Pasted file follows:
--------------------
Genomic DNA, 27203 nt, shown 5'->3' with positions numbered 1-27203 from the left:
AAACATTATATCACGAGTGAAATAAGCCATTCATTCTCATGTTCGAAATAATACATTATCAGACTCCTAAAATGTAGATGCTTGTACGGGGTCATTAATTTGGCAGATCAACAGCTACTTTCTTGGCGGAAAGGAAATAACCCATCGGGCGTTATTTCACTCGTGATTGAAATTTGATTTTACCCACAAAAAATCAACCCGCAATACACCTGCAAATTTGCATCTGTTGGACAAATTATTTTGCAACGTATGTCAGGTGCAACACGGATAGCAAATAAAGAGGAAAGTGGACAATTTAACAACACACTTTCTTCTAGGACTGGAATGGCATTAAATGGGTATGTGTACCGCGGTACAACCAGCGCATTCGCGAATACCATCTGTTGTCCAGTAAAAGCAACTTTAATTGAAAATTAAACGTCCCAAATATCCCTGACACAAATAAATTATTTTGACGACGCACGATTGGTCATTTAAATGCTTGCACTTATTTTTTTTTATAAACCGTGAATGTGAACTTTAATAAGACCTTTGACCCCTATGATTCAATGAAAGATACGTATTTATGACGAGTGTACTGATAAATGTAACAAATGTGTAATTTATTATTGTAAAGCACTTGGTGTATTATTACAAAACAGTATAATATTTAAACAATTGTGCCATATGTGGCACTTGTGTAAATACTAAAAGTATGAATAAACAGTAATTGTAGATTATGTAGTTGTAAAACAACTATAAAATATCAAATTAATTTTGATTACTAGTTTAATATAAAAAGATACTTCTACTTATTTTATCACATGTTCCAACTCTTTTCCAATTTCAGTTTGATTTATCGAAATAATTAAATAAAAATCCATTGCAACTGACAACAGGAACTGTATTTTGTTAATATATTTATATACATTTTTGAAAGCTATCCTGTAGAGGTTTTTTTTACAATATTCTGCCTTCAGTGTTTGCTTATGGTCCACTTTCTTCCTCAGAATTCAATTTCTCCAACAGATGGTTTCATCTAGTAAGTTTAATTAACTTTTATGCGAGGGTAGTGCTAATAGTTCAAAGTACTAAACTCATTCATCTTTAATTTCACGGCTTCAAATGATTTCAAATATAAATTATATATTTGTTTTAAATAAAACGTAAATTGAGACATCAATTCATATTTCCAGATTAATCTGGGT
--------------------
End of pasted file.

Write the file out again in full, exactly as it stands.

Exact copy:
Genomic DNA, 27203 nt, shown 5'->3' with positions numbered 1-27203 from the left:
AAACATTATATCACGAGTGAAATAAGCCATTCATTCTCATGTTCGAAATAATACATTATCAGACTCCTAAAATGTAGATGCTTGTACGGGGTCATTAATTTGGCAGATCAACAGCTACTTTCTTGGCGGAAAGGAAATAACCCATCGGGCGTTATTTCACTCGTGATTGAAATTTGATTTTACCCACAAAAAATCAACCCGCAATACACCTGCAAATTTGCATCTGTTGGACAAATTATTTTGCAACGTATGTCAGGTGCAACACGGATAGCAAATAAAGAGGAAAGTGGACAATTTAACAACACACTTTCTTCTAGGACTGGAATGGCATTAAATGGGTATGTGTACCGCGGTACAACCAGCGCATTCGCGAATACCATCTGTTGTCCAGTAAAAGCAACTTTAATTGAAAATTAAACGTCCCAAATATCCCTGACACAAATAAATTATTTTGACGACGCACGATTGGTCATTTAAATGCTTGCACTTATTTTTTTTTATAAACCGTGAATGTGAACTTTAATAAGACCTTTGACCCCTATGATTCAATGAAAGATACGTATTTATGACGAGTGTACTGATAAATGTAACAAATGTGTAATTTATTATTGTAAAGCACTTGGTGTATTATTACAAAACAGTATAATATTTAAACAATTGTGCCATATGTGGCACTTGTGTAAATACTAAAAGTATGAATAAACAGTAATTGTAGATTATGTAGTTGTAAAACAACTATAAAATATCAAATTAATTTTGATTACTAGTTTAATATAAAAAGATACTTCTACTTATTTTATCACATGTTCCAACTCTTTTCCAATTTCAGTTTGATTTATCGAAATAATTAAATAAAAATCCATTGCAACTGACAACAGGAACTGTATTTTGTTAATATATTTATATACATTTTTGAAAGCTATCCTGTAGAGGTTTTTTTTACAATATTCTGCCTTCAGTGTTTGCTTATGGTCCACTTTCTTCCTCAGAATTCAATTTCTCCAACAGATGGTTTCATCTAGTAAGTTTAATTAACTTTTATGCGAGGGTAGTGCTAATAGTTCAAAGTACTAAACTCATTCATCTTTAATTTCACGGCTTCAAATGATTTCAAATATAAATTATATATTTGTTTTAAATAAAACGTAAATTGAGACATCAATTCATATTTCCAGATTAATCTGGGT